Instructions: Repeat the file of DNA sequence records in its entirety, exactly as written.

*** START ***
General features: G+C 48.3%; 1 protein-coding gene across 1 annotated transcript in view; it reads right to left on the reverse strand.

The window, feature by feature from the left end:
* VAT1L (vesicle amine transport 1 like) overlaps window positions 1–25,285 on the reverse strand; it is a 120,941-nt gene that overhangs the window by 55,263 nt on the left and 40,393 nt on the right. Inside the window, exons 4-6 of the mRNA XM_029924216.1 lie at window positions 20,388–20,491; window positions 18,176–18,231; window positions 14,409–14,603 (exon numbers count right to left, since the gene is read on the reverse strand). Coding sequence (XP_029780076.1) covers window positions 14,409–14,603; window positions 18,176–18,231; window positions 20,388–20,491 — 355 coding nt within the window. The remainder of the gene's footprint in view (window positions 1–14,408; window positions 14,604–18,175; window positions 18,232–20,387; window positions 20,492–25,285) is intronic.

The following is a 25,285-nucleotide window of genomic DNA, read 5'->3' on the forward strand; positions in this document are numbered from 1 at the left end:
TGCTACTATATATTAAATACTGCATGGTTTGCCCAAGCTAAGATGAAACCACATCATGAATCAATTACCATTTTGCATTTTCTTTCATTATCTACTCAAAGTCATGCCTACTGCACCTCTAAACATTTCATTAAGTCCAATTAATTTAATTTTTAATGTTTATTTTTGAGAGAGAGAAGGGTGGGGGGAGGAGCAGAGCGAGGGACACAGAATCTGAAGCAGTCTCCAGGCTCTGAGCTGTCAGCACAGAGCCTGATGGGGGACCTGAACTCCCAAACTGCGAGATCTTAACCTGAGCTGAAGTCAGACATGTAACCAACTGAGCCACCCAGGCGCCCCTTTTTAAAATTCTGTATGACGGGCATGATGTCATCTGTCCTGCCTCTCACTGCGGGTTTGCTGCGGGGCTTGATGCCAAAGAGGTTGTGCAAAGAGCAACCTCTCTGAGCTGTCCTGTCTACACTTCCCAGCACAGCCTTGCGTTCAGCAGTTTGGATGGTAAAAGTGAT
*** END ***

General features: G+C 48.3%; 1 protein-coding gene across 1 annotated transcript in view; it reads right to left on the reverse strand.

The window, feature by feature from the left end:
* VAT1L (vesicle amine transport 1 like) overlaps window positions 1–25,285 on the reverse strand; it is a 120,941-nt gene that overhangs the window by 55,263 nt on the left and 40,393 nt on the right. Inside the window, exons 4-6 of the mRNA XM_029924216.1 lie at window positions 20,388–20,491; window positions 18,176–18,231; window positions 14,409–14,603 (exon numbers count right to left, since the gene is read on the reverse strand). Coding sequence (XP_029780076.1) covers window positions 14,409–14,603; window positions 18,176–18,231; window positions 20,388–20,491 — 355 coding nt within the window. The remainder of the gene's footprint in view (window positions 1–14,408; window positions 14,604–18,175; window positions 18,232–20,387; window positions 20,492–25,285) is intronic.

The following is a 25,285-nucleotide window of genomic DNA, read 5'->3' on the forward strand; positions in this document are numbered from 1 at the left end:
TGCTACTATATATTAAATACTGCATGGTTTGCCCAAGCTAAGATGAAACCACATCATGAATCAATTACCATTTTGCATTTTCTTTCATTATCTACTCAAAGTCATGCCTACTGCACCTCTAAACATTTCATTAAGTCCAATTAATTTAATTTTTAATGTTTATTTTTGAGAGAGAGAAGGGTGGGGGGAGGAGCAGAGCGAGGGACACAGAATCTGAAGCAGTCTCCAGGCTCTGAGCTGTCAGCACAGAGCCTGATGGGGGACCTGAACTCCCAAACTGCGAGATCTTAACCTGAGCTGAAGTCAGACATGTAACCAACTGAGCCACCCAGGCGCCCCTTTTTAAAATTCTGTATGACGGGCATGATGTCATCTGTCCTGCCTCTCACTGCGGGTTTGCTGCGGGGCTTGATGCCAAAGAGGTTGTGCAAAGAGCAACCTCTCTGAGCTGTCCTGTCTACACTTCCCAGCACAGCCTTGCGTTCAGCAGTTTGGATGGTAAAAGTGAT